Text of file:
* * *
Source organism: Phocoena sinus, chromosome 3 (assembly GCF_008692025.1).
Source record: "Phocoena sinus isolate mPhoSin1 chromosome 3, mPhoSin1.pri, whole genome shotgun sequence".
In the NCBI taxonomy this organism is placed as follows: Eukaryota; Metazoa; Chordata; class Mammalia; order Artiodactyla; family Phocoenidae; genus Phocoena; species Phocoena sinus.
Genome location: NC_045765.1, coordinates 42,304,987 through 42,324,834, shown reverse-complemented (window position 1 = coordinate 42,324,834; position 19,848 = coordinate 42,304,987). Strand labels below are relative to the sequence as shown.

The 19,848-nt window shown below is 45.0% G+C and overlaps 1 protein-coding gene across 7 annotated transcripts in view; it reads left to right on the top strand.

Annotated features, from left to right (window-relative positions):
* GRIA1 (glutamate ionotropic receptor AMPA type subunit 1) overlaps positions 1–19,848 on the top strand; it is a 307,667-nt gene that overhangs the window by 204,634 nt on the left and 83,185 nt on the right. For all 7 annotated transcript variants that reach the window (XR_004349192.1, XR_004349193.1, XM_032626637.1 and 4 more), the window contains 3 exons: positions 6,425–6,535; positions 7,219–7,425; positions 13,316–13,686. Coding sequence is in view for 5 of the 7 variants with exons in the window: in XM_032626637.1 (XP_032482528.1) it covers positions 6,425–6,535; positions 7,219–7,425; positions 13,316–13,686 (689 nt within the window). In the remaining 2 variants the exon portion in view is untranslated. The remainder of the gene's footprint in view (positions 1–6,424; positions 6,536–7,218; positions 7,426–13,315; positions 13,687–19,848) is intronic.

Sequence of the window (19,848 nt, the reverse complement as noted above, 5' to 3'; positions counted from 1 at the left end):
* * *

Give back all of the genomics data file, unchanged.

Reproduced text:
Source organism: Phocoena sinus, chromosome 3 (assembly GCF_008692025.1).
Source record: "Phocoena sinus isolate mPhoSin1 chromosome 3, mPhoSin1.pri, whole genome shotgun sequence".
In the NCBI taxonomy this organism is placed as follows: Eukaryota; Metazoa; Chordata; class Mammalia; order Artiodactyla; family Phocoenidae; genus Phocoena; species Phocoena sinus.
Genome location: NC_045765.1, coordinates 42,304,987 through 42,324,834, shown reverse-complemented (window position 1 = coordinate 42,324,834; position 19,848 = coordinate 42,304,987). Strand labels below are relative to the sequence as shown.

The 19,848-nt window shown below is 45.0% G+C and overlaps 1 protein-coding gene across 7 annotated transcripts in view; it reads left to right on the top strand.

Annotated features, from left to right (window-relative positions):
* GRIA1 (glutamate ionotropic receptor AMPA type subunit 1) overlaps positions 1–19,848 on the top strand; it is a 307,667-nt gene that overhangs the window by 204,634 nt on the left and 83,185 nt on the right. For all 7 annotated transcript variants that reach the window (XR_004349192.1, XR_004349193.1, XM_032626637.1 and 4 more), the window contains 3 exons: positions 6,425–6,535; positions 7,219–7,425; positions 13,316–13,686. Coding sequence is in view for 5 of the 7 variants with exons in the window: in XM_032626637.1 (XP_032482528.1) it covers positions 6,425–6,535; positions 7,219–7,425; positions 13,316–13,686 (689 nt within the window). In the remaining 2 variants the exon portion in view is untranslated. The remainder of the gene's footprint in view (positions 1–6,424; positions 6,536–7,218; positions 7,426–13,315; positions 13,687–19,848) is intronic.

Sequence of the window (19,848 nt, the reverse complement as noted above, 5' to 3'; positions counted from 1 at the left end):